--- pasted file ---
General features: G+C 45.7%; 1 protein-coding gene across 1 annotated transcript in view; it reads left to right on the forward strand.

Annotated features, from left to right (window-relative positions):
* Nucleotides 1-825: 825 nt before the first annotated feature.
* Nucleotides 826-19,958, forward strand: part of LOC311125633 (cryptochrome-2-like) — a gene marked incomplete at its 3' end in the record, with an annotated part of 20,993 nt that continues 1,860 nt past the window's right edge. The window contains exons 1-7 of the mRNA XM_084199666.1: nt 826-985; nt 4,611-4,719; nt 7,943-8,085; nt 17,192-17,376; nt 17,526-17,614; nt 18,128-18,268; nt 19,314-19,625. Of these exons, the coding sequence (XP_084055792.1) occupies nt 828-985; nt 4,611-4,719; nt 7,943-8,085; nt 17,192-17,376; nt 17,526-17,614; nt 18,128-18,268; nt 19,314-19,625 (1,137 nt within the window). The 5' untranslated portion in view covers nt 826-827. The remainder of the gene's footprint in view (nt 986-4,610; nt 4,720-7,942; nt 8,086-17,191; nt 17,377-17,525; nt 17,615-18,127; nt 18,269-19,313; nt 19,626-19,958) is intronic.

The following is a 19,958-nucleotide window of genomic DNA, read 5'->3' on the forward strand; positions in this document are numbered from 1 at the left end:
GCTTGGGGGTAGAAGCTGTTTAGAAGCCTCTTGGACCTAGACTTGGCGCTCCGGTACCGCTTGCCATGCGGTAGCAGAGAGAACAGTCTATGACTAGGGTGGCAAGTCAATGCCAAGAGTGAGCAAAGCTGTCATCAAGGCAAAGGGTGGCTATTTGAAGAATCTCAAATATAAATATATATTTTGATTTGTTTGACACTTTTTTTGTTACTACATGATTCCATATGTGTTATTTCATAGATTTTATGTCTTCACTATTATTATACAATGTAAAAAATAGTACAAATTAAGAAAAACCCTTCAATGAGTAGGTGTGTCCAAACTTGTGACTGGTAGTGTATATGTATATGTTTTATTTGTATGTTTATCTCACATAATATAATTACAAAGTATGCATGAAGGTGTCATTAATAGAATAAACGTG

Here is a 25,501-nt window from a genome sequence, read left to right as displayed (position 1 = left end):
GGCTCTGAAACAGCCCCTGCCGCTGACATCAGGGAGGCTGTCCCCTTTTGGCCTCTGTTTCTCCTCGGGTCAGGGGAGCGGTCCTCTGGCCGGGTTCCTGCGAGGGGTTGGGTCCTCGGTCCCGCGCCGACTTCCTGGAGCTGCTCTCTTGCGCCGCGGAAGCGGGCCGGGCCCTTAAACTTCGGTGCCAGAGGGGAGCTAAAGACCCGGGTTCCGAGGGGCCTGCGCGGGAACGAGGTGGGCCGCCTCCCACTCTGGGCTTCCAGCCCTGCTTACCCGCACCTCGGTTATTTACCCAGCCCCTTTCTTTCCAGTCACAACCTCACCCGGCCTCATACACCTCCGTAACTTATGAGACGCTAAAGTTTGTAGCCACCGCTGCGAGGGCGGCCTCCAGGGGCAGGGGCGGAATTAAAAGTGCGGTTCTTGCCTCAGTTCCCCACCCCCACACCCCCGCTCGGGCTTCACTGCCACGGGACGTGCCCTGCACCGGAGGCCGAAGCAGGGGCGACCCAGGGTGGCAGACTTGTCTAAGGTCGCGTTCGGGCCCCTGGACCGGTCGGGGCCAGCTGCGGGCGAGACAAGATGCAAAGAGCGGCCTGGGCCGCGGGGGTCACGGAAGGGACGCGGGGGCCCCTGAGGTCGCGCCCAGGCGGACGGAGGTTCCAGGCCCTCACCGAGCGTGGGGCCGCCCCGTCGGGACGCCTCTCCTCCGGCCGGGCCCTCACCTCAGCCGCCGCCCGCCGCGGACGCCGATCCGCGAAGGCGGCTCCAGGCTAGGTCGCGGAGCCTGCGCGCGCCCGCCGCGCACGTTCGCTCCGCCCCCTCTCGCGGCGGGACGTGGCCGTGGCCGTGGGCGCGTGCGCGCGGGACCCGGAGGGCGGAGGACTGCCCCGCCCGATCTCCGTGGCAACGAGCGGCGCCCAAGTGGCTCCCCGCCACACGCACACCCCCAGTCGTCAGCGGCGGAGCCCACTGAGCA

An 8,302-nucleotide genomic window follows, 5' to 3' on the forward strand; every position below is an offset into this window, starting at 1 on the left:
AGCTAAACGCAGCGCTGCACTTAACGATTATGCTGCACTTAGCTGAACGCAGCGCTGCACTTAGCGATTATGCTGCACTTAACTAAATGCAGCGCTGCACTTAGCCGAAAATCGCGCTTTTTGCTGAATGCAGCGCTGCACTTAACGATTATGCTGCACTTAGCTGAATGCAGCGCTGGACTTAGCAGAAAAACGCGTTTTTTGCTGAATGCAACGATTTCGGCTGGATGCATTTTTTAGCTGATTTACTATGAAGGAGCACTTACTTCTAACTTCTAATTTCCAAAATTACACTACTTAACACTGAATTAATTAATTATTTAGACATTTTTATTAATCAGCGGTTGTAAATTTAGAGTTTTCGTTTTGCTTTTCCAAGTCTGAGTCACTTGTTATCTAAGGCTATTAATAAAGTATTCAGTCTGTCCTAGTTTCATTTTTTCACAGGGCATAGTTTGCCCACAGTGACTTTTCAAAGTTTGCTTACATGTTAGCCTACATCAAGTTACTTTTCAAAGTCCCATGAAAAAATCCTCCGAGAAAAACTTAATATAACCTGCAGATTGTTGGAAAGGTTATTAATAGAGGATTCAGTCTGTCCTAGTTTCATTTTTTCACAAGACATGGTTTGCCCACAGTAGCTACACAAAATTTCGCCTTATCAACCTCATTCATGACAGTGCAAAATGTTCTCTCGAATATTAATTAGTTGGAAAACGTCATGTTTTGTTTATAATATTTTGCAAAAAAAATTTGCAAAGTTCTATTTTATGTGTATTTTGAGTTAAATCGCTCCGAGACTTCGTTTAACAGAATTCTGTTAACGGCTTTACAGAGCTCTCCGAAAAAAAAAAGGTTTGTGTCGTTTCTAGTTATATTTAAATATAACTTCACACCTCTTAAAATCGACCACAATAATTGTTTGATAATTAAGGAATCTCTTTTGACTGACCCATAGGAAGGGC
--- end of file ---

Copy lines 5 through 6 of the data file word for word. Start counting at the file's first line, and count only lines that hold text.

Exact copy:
The following is a 19,958-nucleotide window of genomic DNA, read 5'->3' on the forward strand; positions in this document are numbered from 1 at the left end:
GCTTGGGGGTAGAAGCTGTTTAGAAGCCTCTTGGACCTAGACTTGGCGCTCCGGTACCGCTTGCCATGCGGTAGCAGAGAGAACAGTCTATGACTAGGGTGGCAAGTCAATGCCAAGAGTGAGCAAAGCTGTCATCAAGGCAAAGGGTGGCTATTTGAAGAATCTCAAATATAAATATATATTTTGATTTGTTTGACACTTTTTTTGTTACTACATGATTCCATATGTGTTATTTCATAGATTTTATGTCTTCACTATTATTATACAATGTAAAAAATAGTACAAATTAAGAAAAACCCTTCAATGAGTAGGTGTGTCCAAACTTGTGACTGGTAGTGTATATGTATATGTTTTATTTGTATGTTTATCTCACATAATATAATTACAAAGTATGCATGAAGGTGTCATTAATAGAATAAACGTG